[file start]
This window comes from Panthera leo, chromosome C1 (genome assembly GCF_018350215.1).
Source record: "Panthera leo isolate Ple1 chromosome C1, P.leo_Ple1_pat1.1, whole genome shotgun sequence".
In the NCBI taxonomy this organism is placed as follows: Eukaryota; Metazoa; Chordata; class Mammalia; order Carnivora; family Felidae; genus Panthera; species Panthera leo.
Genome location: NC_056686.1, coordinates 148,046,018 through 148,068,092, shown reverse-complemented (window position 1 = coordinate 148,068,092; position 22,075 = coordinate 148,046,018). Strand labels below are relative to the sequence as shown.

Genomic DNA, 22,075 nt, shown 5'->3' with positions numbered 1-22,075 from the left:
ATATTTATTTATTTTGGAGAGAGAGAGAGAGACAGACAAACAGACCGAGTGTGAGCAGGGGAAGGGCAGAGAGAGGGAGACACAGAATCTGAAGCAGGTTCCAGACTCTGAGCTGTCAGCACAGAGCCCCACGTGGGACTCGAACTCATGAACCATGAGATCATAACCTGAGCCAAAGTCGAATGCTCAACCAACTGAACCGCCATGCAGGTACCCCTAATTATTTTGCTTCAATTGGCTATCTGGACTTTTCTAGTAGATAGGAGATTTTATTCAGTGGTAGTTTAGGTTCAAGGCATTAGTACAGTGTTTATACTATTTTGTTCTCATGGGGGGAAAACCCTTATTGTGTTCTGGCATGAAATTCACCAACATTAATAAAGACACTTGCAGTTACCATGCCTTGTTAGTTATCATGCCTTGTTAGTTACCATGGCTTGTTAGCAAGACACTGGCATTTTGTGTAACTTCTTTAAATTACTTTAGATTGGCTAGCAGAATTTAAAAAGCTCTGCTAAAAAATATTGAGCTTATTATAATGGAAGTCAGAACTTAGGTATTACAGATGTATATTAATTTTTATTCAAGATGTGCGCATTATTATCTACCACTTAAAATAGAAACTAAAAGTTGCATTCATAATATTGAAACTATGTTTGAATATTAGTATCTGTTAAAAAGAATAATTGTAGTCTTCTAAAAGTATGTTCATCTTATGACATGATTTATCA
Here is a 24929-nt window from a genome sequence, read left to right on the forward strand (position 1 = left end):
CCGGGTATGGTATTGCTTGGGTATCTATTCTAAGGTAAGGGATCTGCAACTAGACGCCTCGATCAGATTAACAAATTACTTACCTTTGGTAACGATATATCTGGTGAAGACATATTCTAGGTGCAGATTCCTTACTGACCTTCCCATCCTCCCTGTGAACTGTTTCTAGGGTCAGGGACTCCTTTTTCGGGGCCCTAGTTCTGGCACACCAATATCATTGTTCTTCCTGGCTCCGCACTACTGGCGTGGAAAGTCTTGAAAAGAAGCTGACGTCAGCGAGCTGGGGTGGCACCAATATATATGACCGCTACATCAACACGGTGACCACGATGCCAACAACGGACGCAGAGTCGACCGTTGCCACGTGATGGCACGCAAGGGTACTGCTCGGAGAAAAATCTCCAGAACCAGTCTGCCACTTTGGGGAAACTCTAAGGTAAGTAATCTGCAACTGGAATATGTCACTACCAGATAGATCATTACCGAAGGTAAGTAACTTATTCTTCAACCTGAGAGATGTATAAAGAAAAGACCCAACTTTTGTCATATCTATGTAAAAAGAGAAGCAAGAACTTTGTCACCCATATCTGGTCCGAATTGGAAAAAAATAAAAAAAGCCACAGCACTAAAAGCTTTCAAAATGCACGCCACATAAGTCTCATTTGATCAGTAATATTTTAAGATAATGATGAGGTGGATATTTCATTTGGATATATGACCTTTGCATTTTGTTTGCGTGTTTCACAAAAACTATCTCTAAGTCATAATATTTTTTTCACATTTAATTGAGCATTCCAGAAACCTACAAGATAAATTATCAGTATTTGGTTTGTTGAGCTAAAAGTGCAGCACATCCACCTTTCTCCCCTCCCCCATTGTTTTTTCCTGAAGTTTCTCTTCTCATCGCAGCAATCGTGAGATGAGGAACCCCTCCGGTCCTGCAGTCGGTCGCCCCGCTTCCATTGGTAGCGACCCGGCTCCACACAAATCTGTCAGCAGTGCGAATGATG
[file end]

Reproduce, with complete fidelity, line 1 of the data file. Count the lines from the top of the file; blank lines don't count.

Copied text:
This window comes from Panthera leo, chromosome C1 (genome assembly GCF_018350215.1).